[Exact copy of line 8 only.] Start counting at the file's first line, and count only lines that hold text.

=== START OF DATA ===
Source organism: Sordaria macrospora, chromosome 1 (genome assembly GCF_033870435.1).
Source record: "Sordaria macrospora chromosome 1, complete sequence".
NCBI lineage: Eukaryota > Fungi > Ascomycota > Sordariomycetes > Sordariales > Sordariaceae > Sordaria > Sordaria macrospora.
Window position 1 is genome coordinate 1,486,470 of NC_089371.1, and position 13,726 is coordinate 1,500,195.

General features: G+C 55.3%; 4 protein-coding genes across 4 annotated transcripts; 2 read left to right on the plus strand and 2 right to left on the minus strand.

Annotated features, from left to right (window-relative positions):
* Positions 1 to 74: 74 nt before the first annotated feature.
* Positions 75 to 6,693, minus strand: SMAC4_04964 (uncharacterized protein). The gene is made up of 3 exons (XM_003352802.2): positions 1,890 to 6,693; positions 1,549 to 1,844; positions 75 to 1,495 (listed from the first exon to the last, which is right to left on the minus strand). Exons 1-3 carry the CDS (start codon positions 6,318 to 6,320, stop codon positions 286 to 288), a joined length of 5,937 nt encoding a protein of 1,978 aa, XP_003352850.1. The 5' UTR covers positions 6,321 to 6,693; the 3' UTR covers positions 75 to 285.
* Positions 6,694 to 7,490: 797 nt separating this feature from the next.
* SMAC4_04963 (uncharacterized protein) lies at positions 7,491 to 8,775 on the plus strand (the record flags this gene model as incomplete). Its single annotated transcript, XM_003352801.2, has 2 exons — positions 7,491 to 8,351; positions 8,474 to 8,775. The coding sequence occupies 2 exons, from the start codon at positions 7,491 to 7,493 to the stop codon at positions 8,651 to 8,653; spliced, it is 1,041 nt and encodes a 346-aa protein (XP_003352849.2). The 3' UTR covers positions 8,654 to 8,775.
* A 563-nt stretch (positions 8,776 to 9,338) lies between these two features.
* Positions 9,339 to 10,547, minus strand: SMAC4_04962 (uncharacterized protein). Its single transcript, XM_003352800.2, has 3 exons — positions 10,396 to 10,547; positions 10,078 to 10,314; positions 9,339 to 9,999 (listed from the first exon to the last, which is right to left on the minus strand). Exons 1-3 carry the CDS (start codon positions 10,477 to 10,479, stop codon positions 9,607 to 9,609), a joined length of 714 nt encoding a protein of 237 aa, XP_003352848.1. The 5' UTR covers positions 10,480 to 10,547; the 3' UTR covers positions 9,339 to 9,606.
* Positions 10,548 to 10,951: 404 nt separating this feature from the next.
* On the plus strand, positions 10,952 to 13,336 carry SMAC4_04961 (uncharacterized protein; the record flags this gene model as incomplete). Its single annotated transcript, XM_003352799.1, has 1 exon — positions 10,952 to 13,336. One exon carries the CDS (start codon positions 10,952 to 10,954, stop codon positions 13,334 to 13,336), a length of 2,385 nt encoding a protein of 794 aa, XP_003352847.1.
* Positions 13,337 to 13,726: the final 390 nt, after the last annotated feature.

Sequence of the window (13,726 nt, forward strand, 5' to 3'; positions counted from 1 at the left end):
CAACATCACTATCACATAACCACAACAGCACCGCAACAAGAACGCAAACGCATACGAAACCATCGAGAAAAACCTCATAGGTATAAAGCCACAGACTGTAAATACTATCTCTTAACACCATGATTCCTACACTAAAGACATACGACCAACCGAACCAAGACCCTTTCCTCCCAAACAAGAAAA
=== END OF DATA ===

* Positions 75 to 6,693, minus strand: SMAC4_04964 (uncharacterized protein). The gene is made up of 3 exons (XM_003352802.2): positions 1,890 to 6,693; positions 1,549 to 1,844; positions 75 to 1,495 (listed from the first exon to the last, which is right to left on the minus strand). Exons 1-3 carry the CDS (start codon positions 6,318 to 6,320, stop codon positions 286 to 288), a joined length of 5,937 nt encoding a protein of 1,978 aa, XP_003352850.1. The 5' UTR covers positions 6,321 to 6,693; the 3' UTR covers positions 75 to 285.